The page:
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Background: Many patients diagnosed with Parkinson's disease are later found to have an erroneous diagnosis, often only when they come to necropsy; conversely, many patients with Parkinson's disease in the community remain undiagnosed.
Objective: To assess the validity of a clinical diagnosis of parkinsonism in the general population according to strict published criteria.
Methods: As part of a population based study on the prevalence of Parkinson's disease in London, all patients were identified with a diagnosis of parkinsonism, tremor with onset over age 50 years, or who had ever received antiparkinsonian drugs. All patients who agreed to participate were diagnosed according to strict clinical diagnostic criteria, after a detailed neurological interview and examination and discussion of the findings with examination of their video recordings. Follow up information was obtained over a period of at least one year, and atypical cases were reviewed at the end of the study.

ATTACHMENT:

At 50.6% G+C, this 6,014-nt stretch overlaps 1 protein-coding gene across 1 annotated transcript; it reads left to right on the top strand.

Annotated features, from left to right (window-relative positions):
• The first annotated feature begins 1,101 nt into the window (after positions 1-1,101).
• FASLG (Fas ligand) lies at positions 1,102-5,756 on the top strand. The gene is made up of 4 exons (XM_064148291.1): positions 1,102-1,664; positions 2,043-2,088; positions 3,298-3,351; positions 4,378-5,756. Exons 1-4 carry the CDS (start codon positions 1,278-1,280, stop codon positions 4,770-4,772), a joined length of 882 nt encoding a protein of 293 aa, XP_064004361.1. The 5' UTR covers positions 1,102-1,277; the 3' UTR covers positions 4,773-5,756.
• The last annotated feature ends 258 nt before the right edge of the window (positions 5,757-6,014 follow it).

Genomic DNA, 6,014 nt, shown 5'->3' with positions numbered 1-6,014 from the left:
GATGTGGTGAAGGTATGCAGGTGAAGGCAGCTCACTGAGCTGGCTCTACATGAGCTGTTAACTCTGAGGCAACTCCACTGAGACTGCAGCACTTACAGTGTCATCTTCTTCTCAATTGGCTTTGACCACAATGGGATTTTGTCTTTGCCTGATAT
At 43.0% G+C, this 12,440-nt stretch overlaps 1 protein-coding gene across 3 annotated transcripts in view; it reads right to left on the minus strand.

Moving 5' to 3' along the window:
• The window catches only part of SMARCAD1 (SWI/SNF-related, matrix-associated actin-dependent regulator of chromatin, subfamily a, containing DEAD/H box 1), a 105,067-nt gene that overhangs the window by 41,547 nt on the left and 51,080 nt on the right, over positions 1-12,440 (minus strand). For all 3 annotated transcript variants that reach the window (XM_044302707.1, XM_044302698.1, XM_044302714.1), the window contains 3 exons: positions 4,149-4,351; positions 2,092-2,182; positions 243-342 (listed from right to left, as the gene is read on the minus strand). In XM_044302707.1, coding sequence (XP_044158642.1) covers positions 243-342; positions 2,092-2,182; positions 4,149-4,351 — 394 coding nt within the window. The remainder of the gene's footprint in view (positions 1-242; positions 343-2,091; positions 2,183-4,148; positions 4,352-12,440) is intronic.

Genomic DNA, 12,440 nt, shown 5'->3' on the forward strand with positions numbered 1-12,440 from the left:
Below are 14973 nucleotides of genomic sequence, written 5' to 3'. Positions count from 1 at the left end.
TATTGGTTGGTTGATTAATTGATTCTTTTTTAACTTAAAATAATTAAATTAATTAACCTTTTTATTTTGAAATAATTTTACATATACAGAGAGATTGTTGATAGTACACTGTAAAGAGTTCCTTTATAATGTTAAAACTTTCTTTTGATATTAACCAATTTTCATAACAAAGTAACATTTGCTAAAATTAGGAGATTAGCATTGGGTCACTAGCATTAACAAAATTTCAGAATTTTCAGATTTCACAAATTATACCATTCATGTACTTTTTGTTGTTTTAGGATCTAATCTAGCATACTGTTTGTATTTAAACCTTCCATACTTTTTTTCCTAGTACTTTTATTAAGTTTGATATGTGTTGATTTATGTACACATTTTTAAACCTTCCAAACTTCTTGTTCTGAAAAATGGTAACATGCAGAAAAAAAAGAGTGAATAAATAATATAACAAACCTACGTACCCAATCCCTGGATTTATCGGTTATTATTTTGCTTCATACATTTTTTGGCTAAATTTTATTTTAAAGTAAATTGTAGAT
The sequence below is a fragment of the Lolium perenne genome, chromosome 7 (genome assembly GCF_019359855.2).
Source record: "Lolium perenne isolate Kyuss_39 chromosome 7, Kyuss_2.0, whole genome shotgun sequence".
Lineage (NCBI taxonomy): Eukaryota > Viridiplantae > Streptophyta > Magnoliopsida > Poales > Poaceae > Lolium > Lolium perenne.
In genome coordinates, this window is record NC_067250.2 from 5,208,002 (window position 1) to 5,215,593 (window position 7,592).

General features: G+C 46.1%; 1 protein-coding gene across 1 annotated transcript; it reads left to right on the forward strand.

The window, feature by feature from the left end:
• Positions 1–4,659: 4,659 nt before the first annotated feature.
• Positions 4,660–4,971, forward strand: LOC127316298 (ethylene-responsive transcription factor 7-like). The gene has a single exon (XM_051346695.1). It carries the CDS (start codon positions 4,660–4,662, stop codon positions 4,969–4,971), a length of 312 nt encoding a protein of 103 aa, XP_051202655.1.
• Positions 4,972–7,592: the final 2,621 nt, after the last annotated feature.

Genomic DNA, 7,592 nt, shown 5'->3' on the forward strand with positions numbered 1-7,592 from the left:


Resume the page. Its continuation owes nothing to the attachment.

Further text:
Results: A diagnosis of probable Parkinson's disease was confirmed in 83% of patients with this diagnosis, including three (2%) in whom atypical features were found that were insufficient to discard a diagnosis of Parkinson's disease. Two additional patients (2%) were found to have possible Parkinson's disease. However, in 15% of patients the diagnosis was unequivocally rejected. Conversely, 13 patients who had previously not been diagnosed with Parkinson's disease (19%) were found to have this disorder.
Conclusions: At least 15% of patients with a diagnosis of Parkinson's disease in the population do not fulfil strict clinical criteria for the disease, and approximately 20% of patients with Parkinson's disease who have already come to medical attention have not been diagnosed as such.